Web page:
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Now With JWT : Goodyear Puts Ad Account Up for Grabs

July 02, 1987|BRUCE HOROVITZ | Times Staff Writer

Goodyear Tire & Rubber said Wednesday that it has officially begun a review of its $40-million-a-year advertising account with the J. Walter Thompson agency and that it would consider five advertising agencies, including Thompson, as part of the review.

Thompson has handled facets of Goodyear's advertising since 1978. James K. DeVoe, vice president of advertising at Goodyear, said the Akron, Ohio-based tire maker will announce its decision by Aug. 1 on which agency will get the account.

With its agency review, Goodyear is following through on threats it made before the Thompson agency's parent firm, JWT Group, was bought last week for $566 million by WPP Group, a British-based marketing firm.

Softer Approach

"In order to make money out of the deal, they (WPP) will probably want to reduce people and service levels," DeVoe said. "We don't like that." DeVoe would not name the other agencies being considered for the big Goodyear account.

Meanwhile, Thompson's two biggest advertisers--Ford Motor and Eastman Kodak--are taking a far softer approach than Goodyear. Spokesmen from both companies said Wednesday that no changes are planned.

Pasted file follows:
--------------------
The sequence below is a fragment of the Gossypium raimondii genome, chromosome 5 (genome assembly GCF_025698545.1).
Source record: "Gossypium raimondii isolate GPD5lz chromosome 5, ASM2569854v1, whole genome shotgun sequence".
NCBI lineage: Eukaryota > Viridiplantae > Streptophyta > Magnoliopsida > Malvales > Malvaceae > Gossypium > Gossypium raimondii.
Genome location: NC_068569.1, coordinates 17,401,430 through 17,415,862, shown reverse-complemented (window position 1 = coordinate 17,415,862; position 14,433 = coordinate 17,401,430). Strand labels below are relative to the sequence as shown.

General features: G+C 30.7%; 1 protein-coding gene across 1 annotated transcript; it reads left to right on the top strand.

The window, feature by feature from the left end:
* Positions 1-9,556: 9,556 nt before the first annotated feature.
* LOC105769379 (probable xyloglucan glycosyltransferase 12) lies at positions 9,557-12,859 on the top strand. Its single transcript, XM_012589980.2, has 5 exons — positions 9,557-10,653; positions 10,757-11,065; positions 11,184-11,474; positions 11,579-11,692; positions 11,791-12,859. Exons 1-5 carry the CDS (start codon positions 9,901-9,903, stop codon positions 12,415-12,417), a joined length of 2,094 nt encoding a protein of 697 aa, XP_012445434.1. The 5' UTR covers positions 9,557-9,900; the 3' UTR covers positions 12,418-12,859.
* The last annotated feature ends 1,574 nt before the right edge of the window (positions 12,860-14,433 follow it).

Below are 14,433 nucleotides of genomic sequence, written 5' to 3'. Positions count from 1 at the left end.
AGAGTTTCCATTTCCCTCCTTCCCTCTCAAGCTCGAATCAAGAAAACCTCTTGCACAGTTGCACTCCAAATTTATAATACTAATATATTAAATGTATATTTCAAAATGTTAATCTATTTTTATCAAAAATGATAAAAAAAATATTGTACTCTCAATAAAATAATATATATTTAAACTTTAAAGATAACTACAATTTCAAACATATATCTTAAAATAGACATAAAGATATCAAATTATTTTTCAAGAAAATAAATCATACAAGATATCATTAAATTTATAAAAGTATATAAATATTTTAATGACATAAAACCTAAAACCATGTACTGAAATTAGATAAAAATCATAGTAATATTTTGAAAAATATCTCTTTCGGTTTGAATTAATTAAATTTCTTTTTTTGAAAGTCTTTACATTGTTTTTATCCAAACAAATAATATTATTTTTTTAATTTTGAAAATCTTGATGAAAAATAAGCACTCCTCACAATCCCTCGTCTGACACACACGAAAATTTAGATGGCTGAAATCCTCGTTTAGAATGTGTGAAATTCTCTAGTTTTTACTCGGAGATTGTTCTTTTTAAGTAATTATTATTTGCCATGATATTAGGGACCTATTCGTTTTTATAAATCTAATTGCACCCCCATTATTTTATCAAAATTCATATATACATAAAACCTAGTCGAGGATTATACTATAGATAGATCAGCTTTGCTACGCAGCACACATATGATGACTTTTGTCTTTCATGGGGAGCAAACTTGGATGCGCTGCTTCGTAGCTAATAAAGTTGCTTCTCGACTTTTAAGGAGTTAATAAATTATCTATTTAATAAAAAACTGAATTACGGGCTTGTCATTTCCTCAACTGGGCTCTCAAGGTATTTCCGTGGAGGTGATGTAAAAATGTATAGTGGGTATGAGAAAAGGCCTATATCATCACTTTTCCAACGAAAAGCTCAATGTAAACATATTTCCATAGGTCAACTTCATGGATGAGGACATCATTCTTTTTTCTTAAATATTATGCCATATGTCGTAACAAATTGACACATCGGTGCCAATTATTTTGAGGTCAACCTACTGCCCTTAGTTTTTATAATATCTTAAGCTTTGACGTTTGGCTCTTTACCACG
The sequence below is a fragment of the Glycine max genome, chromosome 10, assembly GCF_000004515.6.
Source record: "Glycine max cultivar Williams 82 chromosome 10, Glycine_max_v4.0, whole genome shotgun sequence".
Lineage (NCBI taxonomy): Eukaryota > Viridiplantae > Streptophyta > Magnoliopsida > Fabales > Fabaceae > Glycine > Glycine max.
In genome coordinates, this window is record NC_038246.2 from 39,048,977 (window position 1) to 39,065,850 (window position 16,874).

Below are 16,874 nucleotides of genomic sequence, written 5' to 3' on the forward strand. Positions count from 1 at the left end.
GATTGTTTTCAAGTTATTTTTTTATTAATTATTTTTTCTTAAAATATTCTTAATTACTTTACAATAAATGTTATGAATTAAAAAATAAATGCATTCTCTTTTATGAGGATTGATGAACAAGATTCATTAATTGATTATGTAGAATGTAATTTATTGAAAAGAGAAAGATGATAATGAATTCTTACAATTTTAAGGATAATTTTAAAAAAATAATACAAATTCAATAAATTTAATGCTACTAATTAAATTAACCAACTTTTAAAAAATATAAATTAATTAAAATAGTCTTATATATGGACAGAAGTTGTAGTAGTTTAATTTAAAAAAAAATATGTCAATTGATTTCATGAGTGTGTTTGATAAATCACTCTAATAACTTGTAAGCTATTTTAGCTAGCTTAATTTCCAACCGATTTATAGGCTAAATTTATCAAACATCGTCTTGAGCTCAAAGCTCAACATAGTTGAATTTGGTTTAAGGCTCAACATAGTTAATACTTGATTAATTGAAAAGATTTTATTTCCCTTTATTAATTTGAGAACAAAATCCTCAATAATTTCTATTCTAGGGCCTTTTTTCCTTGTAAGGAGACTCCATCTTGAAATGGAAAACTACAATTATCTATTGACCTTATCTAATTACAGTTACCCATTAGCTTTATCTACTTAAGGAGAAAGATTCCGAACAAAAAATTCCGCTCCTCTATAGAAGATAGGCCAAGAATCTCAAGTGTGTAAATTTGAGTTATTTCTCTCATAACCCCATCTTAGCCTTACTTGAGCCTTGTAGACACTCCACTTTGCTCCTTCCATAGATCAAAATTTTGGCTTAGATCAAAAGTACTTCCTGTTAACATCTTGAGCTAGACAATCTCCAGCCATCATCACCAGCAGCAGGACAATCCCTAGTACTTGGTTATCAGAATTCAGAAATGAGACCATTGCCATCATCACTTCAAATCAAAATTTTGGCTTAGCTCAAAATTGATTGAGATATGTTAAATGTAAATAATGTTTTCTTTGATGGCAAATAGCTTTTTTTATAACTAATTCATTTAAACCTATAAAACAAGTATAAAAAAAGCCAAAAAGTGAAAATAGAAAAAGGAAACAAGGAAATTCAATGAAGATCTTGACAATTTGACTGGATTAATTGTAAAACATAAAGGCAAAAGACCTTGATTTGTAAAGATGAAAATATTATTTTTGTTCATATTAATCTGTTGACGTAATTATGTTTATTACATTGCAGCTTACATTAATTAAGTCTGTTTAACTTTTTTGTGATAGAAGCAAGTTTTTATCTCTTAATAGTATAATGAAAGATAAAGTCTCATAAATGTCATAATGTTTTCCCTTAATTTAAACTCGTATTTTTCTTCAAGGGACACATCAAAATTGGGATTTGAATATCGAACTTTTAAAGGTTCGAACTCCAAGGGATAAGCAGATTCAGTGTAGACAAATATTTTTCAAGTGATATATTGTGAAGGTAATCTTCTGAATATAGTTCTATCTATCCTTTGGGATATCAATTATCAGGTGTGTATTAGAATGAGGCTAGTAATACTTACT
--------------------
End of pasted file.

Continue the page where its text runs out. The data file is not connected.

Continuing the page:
"Sure, we're taking a look to see what this sale might mean to us," a Ford spokesman said, "but this is not an agency review. We're very happy with Thompson."

Thompson's Burger King account was placed up for review before the sale, but some analysts now speculate that the hamburger chain will also remain with Thompson.

Holding Steady

No major client of Thompson's has jumped ship since the sale was announced. Donald Deaton, a company spokesman, would not comment on the prospects of any of them bailing out. "We're not permitted to comment on our client relationships," he said.

Despite industry speculation that the sale to WPP could cost Thompson major accounts worth hundreds of millions of dollars, at least one industry analyst said Thompson might not lose any of its big-name clients.

"These giant accounts are not as movable as many people assume they are," James Dougherty, an analyst at the New York research firm of Eberstadt Fleming, said. "There aren't many big agencies that can handle these accounts adequately."

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